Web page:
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Mutual and Cooperative Local Financial Institutions

A major form of stakeholder value institutions is mutual and cooperative banking. Groeneveld (2015) advocates such retail banking as one which “demonstrably results in a moderate risk profile and close links with the real economy and local communities” (p. 6). In a similar vein, the argument is put that “empirical evidence in this study suggests that no radical differences exist between cooperative banks and their peers in terms of performance and efficiency. More important, there are economic, systemic and welfare benefits to be derived from a successful cooperative sector in the banking systems in Europe. A financial system populated by a diversity of ownership and governance structures, and alternative business models, is likely to be more competitive, systemically less risky and conducive to more regional growth than one populated by a single model” (Ayadi et al. 2010, p. vi).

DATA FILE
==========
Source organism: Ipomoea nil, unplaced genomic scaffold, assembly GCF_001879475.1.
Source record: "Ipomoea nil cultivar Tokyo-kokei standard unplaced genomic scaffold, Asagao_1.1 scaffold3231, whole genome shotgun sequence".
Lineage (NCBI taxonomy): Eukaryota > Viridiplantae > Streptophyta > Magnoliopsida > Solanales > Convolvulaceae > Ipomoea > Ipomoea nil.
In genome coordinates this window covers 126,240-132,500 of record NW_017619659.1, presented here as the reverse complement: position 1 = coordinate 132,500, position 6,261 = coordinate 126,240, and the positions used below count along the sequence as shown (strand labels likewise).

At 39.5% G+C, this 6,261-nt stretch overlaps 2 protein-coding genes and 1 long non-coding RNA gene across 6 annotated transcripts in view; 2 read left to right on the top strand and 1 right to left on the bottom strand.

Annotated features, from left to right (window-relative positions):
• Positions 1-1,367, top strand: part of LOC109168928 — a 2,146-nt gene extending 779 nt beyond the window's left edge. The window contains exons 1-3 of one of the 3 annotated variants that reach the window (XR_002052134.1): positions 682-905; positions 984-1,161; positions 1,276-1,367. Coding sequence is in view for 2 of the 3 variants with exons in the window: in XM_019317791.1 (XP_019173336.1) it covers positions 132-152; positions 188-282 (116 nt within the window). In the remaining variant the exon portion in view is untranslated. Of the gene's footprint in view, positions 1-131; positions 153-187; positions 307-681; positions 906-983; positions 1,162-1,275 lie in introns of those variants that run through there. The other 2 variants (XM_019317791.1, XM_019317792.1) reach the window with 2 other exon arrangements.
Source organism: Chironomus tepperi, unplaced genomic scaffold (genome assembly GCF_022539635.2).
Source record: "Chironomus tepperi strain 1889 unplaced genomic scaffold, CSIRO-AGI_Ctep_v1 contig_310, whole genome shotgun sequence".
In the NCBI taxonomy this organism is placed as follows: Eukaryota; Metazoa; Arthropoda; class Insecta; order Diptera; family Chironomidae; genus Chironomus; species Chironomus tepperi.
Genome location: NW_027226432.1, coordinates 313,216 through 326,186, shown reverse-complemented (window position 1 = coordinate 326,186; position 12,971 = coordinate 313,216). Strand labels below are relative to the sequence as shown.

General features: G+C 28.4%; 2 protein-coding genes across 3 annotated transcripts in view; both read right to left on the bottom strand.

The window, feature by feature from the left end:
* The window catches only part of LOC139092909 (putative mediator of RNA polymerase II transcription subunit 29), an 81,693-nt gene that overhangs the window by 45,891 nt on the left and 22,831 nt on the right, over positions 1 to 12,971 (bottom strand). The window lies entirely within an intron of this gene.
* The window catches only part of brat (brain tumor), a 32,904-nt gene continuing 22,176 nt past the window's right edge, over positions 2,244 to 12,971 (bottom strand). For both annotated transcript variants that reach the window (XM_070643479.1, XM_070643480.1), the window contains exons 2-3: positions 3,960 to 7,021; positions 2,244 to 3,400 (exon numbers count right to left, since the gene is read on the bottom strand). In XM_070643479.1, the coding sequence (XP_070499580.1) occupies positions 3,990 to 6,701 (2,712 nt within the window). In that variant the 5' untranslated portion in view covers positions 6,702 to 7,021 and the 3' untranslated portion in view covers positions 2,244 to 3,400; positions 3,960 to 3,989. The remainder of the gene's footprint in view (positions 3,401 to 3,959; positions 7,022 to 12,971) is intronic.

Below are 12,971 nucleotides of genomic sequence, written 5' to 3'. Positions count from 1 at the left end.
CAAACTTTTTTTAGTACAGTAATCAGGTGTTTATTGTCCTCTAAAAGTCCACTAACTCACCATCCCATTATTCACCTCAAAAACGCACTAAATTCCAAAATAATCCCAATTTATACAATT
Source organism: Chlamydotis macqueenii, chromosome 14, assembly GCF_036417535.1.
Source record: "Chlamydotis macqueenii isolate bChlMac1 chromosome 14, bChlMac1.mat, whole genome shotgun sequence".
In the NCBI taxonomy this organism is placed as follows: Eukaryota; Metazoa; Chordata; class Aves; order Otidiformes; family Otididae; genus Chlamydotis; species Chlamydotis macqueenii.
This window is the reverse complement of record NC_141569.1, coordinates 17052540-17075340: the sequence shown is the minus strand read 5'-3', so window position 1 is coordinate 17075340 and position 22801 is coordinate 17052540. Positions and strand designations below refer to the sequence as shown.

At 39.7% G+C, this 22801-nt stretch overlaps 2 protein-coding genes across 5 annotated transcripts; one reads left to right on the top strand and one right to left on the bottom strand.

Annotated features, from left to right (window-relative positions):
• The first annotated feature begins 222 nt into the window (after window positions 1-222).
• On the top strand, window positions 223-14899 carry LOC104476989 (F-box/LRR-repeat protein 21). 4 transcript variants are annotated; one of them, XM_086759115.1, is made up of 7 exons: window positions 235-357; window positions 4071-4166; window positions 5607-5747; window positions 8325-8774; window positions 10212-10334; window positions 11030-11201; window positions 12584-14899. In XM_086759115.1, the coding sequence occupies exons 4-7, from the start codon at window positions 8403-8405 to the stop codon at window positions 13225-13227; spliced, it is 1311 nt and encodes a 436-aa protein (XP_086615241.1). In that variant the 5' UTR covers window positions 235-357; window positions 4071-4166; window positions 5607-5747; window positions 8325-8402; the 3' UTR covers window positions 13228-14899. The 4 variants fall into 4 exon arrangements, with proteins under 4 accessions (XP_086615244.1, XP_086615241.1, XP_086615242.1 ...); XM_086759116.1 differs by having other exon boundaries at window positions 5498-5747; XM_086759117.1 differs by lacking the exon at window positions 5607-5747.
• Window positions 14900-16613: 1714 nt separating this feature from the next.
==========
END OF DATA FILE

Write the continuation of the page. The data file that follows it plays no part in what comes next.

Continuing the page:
Ayadi et al. (2010) argue that there are many reasons why cooperative banks have less incentive to take excessive risks. These include that while they have to break even they do not have to strive for maximization of profits which can induce highly risky behaviour. They are able to adopt a longer-term horizon in their decision-making and lending practices and be under less short-termist pressures. These authors stress the strong local presence of cooperative banks “which allows them to have a better understanding of the needs and the risk profiles of their customers and ultimately to mitigate acute asymmetric information”. Their empirical results “highlight that despite slightly lower profitability, the cooperative bank model is not consistently different than other banks in terms of efficiency and market power. ... In addition to providing cases where cooperative banks are comparable (if not better) than their peers, our finding also highlight the role of diversity in contributing to broader financial stability” (p. 16).

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